Manchester-by-the-Sea and the Present Catastrophe

Staring down the wrong end of the barrel of a Trump Presidency, I ran for cover into the nearest liberal safe space last night— the local art cinema. Along with current European fare that might just get the plug pulled on it by grumpy Trump tariffs, Ithaca’s best movie house serves up a varied roster of indie films, open-minded and occasionally provocative on the checklist of approved topics—gender, environment, and race.  There’s little to nothing radical in these offerings, and you’re pretty damn unlikely to bump into Tea Party types waiting in line to get a cup of fairly-traded tea before heading into your screening.

Word-of-mouth and the tiresome, but somehow tantalizing PR pieces placed in the New York Times in advance of the Academy Awards sent me to Manchester-by-the-Sea, written and directed by Manhattanite auteur Kenneth Lonergan. It turned out to be an odd choice for someone in an escapist mood more dire than the usual one that launches me towards the movies.

The two questions that kept beating me about the head and shoulders as I watched the tormented figures make their way across the screen and their broken lives were: Did these characters vote for The Donald? And if so—or for that matter, even if they voted for The Hilary, The Jill, The Gary or The No-One-At-All—, why are we being subjected to a soundtrack of suffocatingly Romantic, superpathetic, cranked-to-high-volume, hackneyed classical hits?

Lonergan’s 2011 Margaret was a critically acclaimed money-loser set in the filmmaker’s native urban habit. His latest movie migrates up the Atlantic coast from New York Yankee territory to Boston Red Sox turf (actually more often in this wintery film, Boston Bruin’s ice), from the tony precincts of the Upper West Side to the lower-middle class grit of the Massachusetts North Shore.  A crux scene in Margaret takes place in the Metropolitan Opera House with Gounod’s Damnation of Faust doing some dangerously heavy lifting on stage for Lonergan and his film’s confrontation with the trap of moral equivalence.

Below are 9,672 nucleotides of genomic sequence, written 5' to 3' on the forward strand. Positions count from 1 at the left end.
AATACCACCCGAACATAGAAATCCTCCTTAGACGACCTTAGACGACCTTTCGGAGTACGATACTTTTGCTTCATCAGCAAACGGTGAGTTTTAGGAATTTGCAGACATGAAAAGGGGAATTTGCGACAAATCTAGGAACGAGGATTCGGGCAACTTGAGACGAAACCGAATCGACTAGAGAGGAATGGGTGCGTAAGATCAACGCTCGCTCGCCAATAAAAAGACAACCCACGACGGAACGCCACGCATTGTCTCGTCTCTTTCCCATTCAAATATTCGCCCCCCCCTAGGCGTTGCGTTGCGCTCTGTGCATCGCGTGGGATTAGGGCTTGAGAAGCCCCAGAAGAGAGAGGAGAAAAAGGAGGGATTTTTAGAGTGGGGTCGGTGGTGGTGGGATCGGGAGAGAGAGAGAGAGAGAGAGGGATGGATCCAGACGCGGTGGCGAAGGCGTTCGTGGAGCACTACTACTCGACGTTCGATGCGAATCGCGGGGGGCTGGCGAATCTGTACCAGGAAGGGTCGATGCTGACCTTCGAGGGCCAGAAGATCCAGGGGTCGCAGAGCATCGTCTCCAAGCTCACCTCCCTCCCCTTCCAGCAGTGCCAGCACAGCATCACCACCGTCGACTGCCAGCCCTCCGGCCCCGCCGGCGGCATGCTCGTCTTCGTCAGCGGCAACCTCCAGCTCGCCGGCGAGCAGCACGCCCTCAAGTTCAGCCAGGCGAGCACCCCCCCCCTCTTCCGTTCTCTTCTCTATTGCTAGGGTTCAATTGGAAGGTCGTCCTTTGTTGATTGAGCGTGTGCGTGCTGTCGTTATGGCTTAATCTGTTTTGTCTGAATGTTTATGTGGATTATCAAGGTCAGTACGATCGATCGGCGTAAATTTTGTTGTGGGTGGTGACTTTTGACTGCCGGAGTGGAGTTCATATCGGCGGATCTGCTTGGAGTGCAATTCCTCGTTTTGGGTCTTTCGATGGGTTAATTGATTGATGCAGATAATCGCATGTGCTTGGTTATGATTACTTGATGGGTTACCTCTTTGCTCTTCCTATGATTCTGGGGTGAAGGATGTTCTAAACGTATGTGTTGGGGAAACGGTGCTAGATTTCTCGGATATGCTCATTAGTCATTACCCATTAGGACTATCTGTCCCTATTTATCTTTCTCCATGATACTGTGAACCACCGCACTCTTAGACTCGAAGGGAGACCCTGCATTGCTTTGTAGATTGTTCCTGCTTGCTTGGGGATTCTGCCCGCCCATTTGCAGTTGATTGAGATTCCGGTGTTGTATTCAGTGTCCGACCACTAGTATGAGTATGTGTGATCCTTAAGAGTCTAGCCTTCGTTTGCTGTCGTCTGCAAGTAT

We don’t see the Met in Manchester-by-the-Sea, but it’s definitely there just out of frame on a massive offshore barge, and when some unseen maestro waves his baton the orchestral sound swamps the whole show like a rogue wave. Worse still, the opera house relocation job must have been done by working people like the characters in the film—and not at union scale. Call it the scab soundtrack.

These violations against labor laws and good taste don’t come at the start, however. The film’s first shots suggest seascape affluence: grey-blue winter views of yachts bobbing at anchor with freshly-painted clapboard mansions looking on from the far, snowswept shore, the opera house not yet hove into earshot. The introit is instead intoned by boy sopranos singing composer Lesley Barber’s “Manchester-by-the-Sea Chorale,” its weightless procession of puritan harmonies suspended above a shroud of sustained electronics.  An occasional dissonance troubles this opening prayer as if to conjure the stain of sin, yet the purity of the young voices is also a harbinger of the tragedy at the center of the story: with an austere beauty the credit music reminds us that we are in the ancestral lands of the puritans, and that redemption will not be had on two-day free delivery from amazon prime. Lonergan is to be praised for his resistance to the seductions of Hollywood’s default absolution narrative.

A recurring flashback takes us farther off shore to a trawler piloted by Kyle Chandler (Joe Chandler) with his younger brother Lee (Casey Affleck), who’s teaching his nephew (the younger version of this character is played by Ben O’Brien) how to fish, while describing to him the marine geography. Lee points to an island and says it was bought by some “rich guy” so no one can go there now.  The boat of the Chandlers (a venerable nautical name) is separated from this hedge fund potentate’s fortress not just by leagues of open water but also by roiling class resentment.

It is right that the only music here is the leitmotiv chugging of the motor, itself an anguished, if relatively minor character in the film.